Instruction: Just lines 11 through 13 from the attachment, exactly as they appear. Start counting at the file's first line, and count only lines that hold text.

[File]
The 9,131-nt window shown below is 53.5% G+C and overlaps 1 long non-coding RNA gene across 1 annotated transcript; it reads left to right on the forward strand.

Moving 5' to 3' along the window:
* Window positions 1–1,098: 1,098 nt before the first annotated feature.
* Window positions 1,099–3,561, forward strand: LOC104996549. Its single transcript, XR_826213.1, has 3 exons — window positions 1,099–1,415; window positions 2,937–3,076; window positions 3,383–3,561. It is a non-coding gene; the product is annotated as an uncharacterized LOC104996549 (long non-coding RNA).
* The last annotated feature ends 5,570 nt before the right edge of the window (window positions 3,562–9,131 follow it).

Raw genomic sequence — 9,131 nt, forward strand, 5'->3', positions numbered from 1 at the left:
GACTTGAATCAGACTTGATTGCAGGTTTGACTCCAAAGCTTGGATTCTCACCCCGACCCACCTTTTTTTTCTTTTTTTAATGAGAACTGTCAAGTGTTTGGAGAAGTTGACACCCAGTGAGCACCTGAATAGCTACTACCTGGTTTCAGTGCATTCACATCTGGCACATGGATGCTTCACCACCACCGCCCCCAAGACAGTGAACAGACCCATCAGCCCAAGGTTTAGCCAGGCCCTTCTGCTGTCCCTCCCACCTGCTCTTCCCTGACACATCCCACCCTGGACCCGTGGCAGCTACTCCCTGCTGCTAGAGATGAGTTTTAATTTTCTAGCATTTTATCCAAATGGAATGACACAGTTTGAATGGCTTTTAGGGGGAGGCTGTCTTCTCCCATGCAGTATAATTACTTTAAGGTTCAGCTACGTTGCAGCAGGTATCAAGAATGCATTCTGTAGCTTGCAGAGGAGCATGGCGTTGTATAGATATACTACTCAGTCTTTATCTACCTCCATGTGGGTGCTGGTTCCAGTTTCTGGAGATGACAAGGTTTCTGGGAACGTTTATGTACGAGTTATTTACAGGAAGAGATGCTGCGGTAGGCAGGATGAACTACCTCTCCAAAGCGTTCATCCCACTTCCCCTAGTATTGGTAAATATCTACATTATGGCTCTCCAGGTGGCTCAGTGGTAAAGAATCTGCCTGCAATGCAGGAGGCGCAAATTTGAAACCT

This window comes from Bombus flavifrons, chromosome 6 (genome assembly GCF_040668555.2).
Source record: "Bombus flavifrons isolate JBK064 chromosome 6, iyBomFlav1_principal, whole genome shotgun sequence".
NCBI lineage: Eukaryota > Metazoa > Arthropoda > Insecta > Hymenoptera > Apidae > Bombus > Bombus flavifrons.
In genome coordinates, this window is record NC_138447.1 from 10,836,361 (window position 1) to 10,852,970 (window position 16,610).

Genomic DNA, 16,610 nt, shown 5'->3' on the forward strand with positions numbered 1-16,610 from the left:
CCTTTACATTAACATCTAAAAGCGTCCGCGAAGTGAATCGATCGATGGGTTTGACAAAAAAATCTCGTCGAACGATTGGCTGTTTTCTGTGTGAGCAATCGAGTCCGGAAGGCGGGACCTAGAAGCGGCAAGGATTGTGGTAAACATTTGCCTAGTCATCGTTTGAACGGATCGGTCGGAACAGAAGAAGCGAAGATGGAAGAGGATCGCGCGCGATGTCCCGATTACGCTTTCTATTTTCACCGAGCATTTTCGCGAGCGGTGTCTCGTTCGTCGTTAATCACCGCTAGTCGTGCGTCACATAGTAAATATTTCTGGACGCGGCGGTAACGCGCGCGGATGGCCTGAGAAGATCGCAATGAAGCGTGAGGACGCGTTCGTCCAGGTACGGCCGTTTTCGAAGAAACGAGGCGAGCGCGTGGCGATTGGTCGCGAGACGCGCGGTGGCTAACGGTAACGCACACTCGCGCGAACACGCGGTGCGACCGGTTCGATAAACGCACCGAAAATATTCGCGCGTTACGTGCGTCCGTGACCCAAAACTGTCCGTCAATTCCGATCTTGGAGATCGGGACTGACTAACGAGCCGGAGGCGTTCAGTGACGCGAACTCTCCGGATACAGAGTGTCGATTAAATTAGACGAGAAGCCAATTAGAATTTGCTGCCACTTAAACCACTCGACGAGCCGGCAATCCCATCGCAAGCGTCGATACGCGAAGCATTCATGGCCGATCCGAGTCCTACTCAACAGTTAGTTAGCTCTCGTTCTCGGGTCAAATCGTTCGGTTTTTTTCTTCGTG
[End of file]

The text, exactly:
In genome coordinates, this window is record NC_138447.1 from 10,836,361 (window position 1) to 10,852,970 (window position 16,610).

Genomic DNA, 16,610 nt, shown 5'->3' on the forward strand with positions numbered 1-16,610 from the left:
CCTTTACATTAACATCTAAAAGCGTCCGCGAAGTGAATCGATCGATGGGTTTGACAAAAAAATCTCGTCGAACGATTGGCTGTTTTCTGTGTGAGCAATCGAGTCCGGAAGGCGGGACCTAGAAGCGGCAAGGATTGTGGTAAACATTTGCCTAGTCATCGTTTGAACGGATCGGTCGGAACAGAAGAAGCGAAGATGGAAGAGGATCGCGCGCGATGTCCCGATTACGCTTTCTATTTTCACCGAGCATTTTCGCGAGCGGTGTCTCGTTCGTCGTTAATCACCGCTAGTCGTGCGTCACATAGTAAATATTTCTGGACGCGGCGGTAACGCGCGCGGATGGCCTGAGAAGATCGCAATGAAGCGTGAGGACGCGTTCGTCCAGGTACGGCCGTTTTCGAAGAAACGAGGCGAGCGCGTGGCGATTGGTCGCGAGACGCGCGGTGGCTAACGGTAACGCACACTCGCGCGAACACGCGGTGCGACCGGTTCGATAAACGCACCGAAAATATTCGCGCGTTACGTGCGTCCGTGACCCAAAACTGTCCGTCAATTCCGATCTTGGAGATCGGGACTGACTAACGAGCCGGAGGCGTTCAGTGACGCGAACTCTCCGGATACAGAGTGTCGATTAAATTAGACGAGAAGCCAATTAGAATTTGCTGCCACTTAAACCACTCGACGAGCCGGCAATCCCATCGCAAGCGTCGATACGCGAAGCATTCATGGCCGATCCGAGTCCTACTCAACAGTTAGTTAGCTCTCGTTCTCGGGTCAAATCGTTCGGTTTTTTTCTTCGTG